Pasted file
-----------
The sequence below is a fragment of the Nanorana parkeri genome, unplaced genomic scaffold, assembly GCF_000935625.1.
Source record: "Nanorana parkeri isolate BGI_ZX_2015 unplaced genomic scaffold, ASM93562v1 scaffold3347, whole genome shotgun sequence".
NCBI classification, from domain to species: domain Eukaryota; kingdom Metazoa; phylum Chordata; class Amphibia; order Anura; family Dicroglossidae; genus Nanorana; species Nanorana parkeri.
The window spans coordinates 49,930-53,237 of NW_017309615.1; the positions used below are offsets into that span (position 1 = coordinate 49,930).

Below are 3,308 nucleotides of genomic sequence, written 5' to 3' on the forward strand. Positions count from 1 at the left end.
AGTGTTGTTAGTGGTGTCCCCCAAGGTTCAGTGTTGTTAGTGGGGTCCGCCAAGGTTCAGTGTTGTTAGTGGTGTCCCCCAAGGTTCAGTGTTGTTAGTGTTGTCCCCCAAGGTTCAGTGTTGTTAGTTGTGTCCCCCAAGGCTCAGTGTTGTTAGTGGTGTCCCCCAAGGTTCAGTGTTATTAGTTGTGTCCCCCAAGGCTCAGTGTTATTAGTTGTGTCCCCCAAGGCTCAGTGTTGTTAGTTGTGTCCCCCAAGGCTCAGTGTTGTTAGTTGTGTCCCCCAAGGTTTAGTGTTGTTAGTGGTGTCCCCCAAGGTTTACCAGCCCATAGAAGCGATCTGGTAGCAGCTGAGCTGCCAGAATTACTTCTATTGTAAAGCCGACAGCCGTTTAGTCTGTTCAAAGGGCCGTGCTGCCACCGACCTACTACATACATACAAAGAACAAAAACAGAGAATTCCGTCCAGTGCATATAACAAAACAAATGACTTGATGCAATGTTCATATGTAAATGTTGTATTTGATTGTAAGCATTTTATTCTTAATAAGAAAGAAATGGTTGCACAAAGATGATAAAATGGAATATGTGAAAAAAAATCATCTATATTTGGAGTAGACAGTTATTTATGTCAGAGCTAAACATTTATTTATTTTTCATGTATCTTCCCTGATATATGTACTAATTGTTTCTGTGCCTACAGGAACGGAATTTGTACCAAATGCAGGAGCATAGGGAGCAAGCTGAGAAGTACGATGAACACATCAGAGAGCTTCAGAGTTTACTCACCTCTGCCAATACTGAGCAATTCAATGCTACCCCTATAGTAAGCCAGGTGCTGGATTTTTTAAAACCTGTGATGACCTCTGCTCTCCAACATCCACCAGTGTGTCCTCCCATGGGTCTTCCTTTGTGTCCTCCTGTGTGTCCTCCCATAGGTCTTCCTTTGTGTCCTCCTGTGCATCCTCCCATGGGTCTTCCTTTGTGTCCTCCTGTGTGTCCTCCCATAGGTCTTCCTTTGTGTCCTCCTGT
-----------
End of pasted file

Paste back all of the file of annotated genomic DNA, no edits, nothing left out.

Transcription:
The sequence below is a fragment of the Nanorana parkeri genome, unplaced genomic scaffold, assembly GCF_000935625.1.
Source record: "Nanorana parkeri isolate BGI_ZX_2015 unplaced genomic scaffold, ASM93562v1 scaffold3347, whole genome shotgun sequence".
NCBI classification, from domain to species: domain Eukaryota; kingdom Metazoa; phylum Chordata; class Amphibia; order Anura; family Dicroglossidae; genus Nanorana; species Nanorana parkeri.
The window spans coordinates 49,930-53,237 of NW_017309615.1; the positions used below are offsets into that span (position 1 = coordinate 49,930).

Below are 3,308 nucleotides of genomic sequence, written 5' to 3' on the forward strand. Positions count from 1 at the left end.
AGTGTTGTTAGTGGTGTCCCCCAAGGTTCAGTGTTGTTAGTGGGGTCCGCCAAGGTTCAGTGTTGTTAGTGGTGTCCCCCAAGGTTCAGTGTTGTTAGTGTTGTCCCCCAAGGTTCAGTGTTGTTAGTTGTGTCCCCCAAGGCTCAGTGTTGTTAGTGGTGTCCCCCAAGGTTCAGTGTTATTAGTTGTGTCCCCCAAGGCTCAGTGTTATTAGTTGTGTCCCCCAAGGCTCAGTGTTGTTAGTTGTGTCCCCCAAGGCTCAGTGTTGTTAGTTGTGTCCCCCAAGGTTTAGTGTTGTTAGTGGTGTCCCCCAAGGTTTACCAGCCCATAGAAGCGATCTGGTAGCAGCTGAGCTGCCAGAATTACTTCTATTGTAAAGCCGACAGCCGTTTAGTCTGTTCAAAGGGCCGTGCTGCCACCGACCTACTACATACATACAAAGAACAAAAACAGAGAATTCCGTCCAGTGCATATAACAAAACAAATGACTTGATGCAATGTTCATATGTAAATGTTGTATTTGATTGTAAGCATTTTATTCTTAATAAGAAAGAAATGGTTGCACAAAGATGATAAAATGGAATATGTGAAAAAAAATCATCTATATTTGGAGTAGACAGTTATTTATGTCAGAGCTAAACATTTATTTATTTTTCATGTATCTTCCCTGATATATGTACTAATTGTTTCTGTGCCTACAGGAACGGAATTTGTACCAAATGCAGGAGCATAGGGAGCAAGCTGAGAAGTACGATGAACACATCAGAGAGCTTCAGAGTTTACTCACCTCTGCCAATACTGAGCAATTCAATGCTACCCCTATAGTAAGCCAGGTGCTGGATTTTTTAAAACCTGTGATGACCTCTGCTCTCCAACATCCACCAGTGTGTCCTCCCATGGGTCTTCCTTTGTGTCCTCCTGTGTGTCCTCCCATAGGTCTTCCTTTGTGTCCTCCTGTGCATCCTCCCATGGGTCTTCCTTTGTGTCCTCCTGTGTGTCCTCCCATAGGTCTTCCTTTGTGTCCTCCTGT